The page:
While politicians and pundits fret about unemployment and underemployment rates, many workers have the opposite problem. They are overemployed, working as many as two jobs for the price of one. It is the quiet flip side of the jobless recovery. Call it the “job more” economy. And the situation threatens not just the sanity of employees but the long-term success of companies and the country.
The unemployment numbers tell one story of the recession’s impact on the workplace, but another can be found among the 25 percent who work 41 hours or more a week, according to the U.S. Bureau of Labor Statistics. Companies are giving employees more duties to fill the void created by laid-off colleagues, hiring freezes and new business growth. Those workers may feel lucky to have a job. And additional tasks can serve as invigorating “stretch” assignments. But there’s a tipping point. And the data indicate many firms are going too far with their demands.
In a July survey of 600 American workers we conducted with Workplace Options, a provider of employee assistance program services, 55 percent of respondents said their job responsibilities had increased as a result of the troubled economy. More than a quarter of workers (27 percent) said their duties had doubled. Among all those with extra work tasks, 23 percent said the change had improved their well-being. But 51 percent said the extra work has had a negative effect on their well-being.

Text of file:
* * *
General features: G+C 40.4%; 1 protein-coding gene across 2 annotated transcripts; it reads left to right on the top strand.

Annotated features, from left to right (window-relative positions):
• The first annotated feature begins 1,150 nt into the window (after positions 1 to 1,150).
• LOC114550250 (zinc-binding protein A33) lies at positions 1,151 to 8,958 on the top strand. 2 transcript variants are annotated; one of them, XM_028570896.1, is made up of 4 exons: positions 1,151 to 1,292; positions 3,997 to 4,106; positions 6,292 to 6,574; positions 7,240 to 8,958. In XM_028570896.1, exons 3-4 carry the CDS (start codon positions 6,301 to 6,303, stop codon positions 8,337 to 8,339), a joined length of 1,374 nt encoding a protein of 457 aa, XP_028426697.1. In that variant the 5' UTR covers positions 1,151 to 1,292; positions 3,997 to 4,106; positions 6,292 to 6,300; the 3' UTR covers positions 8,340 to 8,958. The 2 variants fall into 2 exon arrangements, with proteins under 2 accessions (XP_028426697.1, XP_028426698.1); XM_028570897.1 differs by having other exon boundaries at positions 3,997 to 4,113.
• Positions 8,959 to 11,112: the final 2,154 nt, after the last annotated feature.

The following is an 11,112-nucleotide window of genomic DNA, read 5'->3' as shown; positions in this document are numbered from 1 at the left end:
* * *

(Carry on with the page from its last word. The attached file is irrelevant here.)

Meanwhile, job satisfaction has hit a record low, and 69 percent of North American workers are either “disengaged” or “underengaged,” according to consulting firm LeadershipIQ. The stories of stressed-out workers can be as harrowing as those of hopeless job seekers. Accounts of homelessness, substance abuse, family violence and depression are on the rise, according to employee assistance providers who handle hot line calls.
While employee morale is in the pits, corporate profits are up. This boon is made possible, in part, by doing more with fewer workers. Always-on “superjobs” may be turning into the norm. But is it a case of penny-wise, pound-foolish on payrolls? There’s a breaking point where the performance of overburdened employees deteriorates. Employer reputations are eroding just as the importance of a good name is growing in the competition for talent, customers and investors. And the extra work, combined with paltry raises for most workers and fat paychecks for execs, is exacerbating social tensions that could threaten the business climate employers take for granted.
My colleague Rita Pyrillis and I will explore these issues in a package of stories to be published several weeks from now. And we invite you to help us. We are seeking anecdotes about how workloads have changed in different companies, and what effects the changes are having on employees and organizations. Tell us your story. Leave a comment below or contact me directly. You can reach me at firstname.lastname@example.org or by calling (415) 538-0212. I look forward to hearing your take on the “job more” economy.